In order to exonerate thimerosal, its defenders sometimes parrot the debunked industry canard that “the ethyl mercury in thimerosal is less persistent in the body and therefore less toxic than methyl mercury in fish.” However, they cannot cite a single published scientific study to support this position. That’s because the science says the opposite. Ethyl mercury is 50 times more toxic than methyl mercury (Guzzi et al, 2012) and twice as persistent in the brain (Burbacher et al, 2005).

It’s interesting our 6 PhDs don’t give a reference for their statement; they apparently couldn’t find a source for it either.

2. The statement “None of the vaccines normally given to children in Australia are packaged in multi-dose containers so none of them contain thiomersal or any other form of mercury” may be true but it can be questioned.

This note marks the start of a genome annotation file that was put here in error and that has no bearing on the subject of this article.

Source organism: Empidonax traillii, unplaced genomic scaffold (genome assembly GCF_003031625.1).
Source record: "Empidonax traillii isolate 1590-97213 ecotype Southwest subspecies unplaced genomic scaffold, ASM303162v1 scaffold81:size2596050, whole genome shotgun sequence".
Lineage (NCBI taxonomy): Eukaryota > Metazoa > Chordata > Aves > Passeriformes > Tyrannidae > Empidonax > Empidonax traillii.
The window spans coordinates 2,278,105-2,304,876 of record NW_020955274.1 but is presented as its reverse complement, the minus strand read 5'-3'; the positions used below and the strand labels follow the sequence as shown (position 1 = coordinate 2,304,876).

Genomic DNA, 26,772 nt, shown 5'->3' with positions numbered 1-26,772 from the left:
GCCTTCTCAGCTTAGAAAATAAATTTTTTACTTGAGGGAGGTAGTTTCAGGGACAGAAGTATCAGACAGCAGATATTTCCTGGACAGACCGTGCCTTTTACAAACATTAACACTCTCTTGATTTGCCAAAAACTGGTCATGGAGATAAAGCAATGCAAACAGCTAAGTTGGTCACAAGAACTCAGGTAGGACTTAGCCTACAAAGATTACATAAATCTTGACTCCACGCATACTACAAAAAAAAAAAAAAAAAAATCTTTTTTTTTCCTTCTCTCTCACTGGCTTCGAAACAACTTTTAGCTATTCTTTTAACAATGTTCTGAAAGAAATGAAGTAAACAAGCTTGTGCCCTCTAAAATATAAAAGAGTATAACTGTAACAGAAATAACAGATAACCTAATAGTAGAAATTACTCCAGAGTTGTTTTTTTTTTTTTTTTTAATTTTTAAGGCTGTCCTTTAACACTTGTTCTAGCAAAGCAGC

In 2011, two articles appeared in The Australian newspaper, describing an investigation into the safety practices of CSL, the privatised Commonwealth Serum Laboratories, who makes Australia’s flu vaccines.

CSL’s US licence at risk over flu vaccine failings

US Food and Drug Administration lashes pharmaceutical giant CSL over lab practices

Both articles refer to mercury, and one to thimerosal, in multi-dose flu vaccines, although it is not clear whether these were destined for the Australian market or the US market. It does appear that mercury was in our government’s stockpile of the swine flu vaccine Panvax. This was many years after Australia had supposedly stopped using mercury-containing vaccines.